In case you’re wondering why leprechauns are feeling glum these days, lemme tell you that gold is trading near its five-year lows beneath $1,100/ounce and is down by roughly 40% from its 2011 peak of $1,900/ounce.
Is the precious metal in for more losses and what might this mean for forex trends?
First off, let’s take a look at the factors dragging gold prices lower. As discussed in the School of Pipsology, gold prices typically have an inverse correlation to the U.S. dollar, which means that a strengthening Greenback could reflect weaker demand for the precious metal.
And with the Fed expected to hike interest rates before the end of the year, investors could keep dumping their gold bars in exchange for U.S. assets and the dollar.
Aside from that, gold is also usually treated as a hedge against inflation. In other words, traders tend to stock up on the precious metal when price levels are rising.
Conversely, periods of low inflation like we’ve been seeing in the past few months result in weaker gold demand.
In addition to these macroeconomic factors, the latest gold reserves data from China revealed that the world’s second-largest economy has trimmed its purchases of gold bars.
Even though the Chinese central bank reported a 57% increase in its gold reserves, warning bells went off when analysts remarked this is just half of what was expected.Zooming down to the consumer level also suggests a potential decline in gold buying, as the recent stock market tumble probably dampened financial confidence and led some to liquidate their gold holdings.
Keep in mind that China overtook India as the world’s biggest gold-digger back in 2013, with gold and property being the top two investment options for its middle-class market.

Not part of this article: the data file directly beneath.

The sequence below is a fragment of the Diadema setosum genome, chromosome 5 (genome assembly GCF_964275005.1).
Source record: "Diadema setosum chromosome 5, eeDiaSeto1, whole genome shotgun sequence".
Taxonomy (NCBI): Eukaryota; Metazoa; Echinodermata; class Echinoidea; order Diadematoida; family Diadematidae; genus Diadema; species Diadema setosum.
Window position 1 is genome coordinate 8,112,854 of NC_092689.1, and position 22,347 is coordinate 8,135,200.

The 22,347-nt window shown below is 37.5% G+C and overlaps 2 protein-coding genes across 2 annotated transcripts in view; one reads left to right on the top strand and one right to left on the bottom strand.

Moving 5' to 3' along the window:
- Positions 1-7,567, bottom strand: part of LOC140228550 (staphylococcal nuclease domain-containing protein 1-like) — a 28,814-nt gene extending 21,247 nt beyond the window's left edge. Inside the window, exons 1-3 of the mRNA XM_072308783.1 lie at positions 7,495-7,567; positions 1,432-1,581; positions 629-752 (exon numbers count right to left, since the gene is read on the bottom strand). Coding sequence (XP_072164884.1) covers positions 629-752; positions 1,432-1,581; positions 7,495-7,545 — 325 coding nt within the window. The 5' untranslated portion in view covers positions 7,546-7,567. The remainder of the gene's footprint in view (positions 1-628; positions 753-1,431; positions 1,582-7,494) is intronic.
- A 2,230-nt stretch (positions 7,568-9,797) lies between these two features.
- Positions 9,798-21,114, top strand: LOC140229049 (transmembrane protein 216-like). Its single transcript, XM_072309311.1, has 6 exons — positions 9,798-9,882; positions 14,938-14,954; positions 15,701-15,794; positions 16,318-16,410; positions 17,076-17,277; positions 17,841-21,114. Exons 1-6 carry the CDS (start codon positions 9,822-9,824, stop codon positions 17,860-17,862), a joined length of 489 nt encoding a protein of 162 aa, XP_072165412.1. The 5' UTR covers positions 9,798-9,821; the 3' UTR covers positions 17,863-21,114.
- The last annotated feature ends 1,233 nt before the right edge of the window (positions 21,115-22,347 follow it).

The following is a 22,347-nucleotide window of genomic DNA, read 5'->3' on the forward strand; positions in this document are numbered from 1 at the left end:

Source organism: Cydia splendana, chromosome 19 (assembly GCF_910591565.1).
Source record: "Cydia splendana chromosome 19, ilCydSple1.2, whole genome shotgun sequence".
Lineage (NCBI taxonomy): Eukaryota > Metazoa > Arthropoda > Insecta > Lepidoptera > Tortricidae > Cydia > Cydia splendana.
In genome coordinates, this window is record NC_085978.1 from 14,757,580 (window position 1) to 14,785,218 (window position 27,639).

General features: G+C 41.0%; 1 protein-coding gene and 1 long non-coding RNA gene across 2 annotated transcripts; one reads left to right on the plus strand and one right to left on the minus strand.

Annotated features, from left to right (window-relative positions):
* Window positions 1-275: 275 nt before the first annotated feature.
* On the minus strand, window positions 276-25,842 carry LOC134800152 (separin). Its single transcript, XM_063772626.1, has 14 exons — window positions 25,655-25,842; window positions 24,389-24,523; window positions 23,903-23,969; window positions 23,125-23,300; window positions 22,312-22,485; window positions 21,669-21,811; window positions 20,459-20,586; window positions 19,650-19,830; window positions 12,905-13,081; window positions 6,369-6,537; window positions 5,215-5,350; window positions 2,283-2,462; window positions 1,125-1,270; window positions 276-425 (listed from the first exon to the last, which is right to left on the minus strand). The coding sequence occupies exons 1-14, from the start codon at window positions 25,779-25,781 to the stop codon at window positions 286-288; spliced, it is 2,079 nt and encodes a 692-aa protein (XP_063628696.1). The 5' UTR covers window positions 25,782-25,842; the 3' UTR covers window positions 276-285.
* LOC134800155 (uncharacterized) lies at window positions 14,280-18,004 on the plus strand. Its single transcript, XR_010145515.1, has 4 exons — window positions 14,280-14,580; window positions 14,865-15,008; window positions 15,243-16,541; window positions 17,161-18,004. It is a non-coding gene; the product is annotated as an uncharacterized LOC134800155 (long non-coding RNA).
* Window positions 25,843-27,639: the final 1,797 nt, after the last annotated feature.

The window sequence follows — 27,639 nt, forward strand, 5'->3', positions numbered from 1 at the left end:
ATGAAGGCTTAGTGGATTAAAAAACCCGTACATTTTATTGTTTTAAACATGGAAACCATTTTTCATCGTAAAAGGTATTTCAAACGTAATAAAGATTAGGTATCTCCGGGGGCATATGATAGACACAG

So what do all these mean for forex trends? Well, apart from leading to potentially stronger U.S. dollar rallies, the gold price slump could also mean losses for the Australian dollar.
You see, the Aussie has usually been positively correlated to gold because the Land Down Under is heavily dependent on its mining sector.
Falling gold prices mean lower revenues for mining businesses, which could translate to weaker export activity and a downturn in production.
As you can see from AUD/USD‘s 4-hour forex chart against gold prices, the currency pair and the precious metal have been rising and falling in tandem so far this year. With that, another leg lower for gold could mean that the Australian dollar is in for a beating from its forex rivals.
To top it off, gold also tends to affect other precious metals and commodities.
If gold is indeed in for a bear market like some commodity experts say, oil prices could also take a hit and we all know how that affects global inflation trends and central bank policies.
On a brighter note, a rebound in gold prices could mean better days for the commodity currencies and overall forex risk appetite.
Summing things up, we’ve got the following factors weighing gold bars down these days:
- Potential Fed interest rate hike
- U.S. dollar strength during a risk-off environment
- Low inflation
- Weak demand from China
In turn, gold price trends could impact the following:
- Australian dollar
- Commodities and other commodity currencies
- Inflation and central bank policies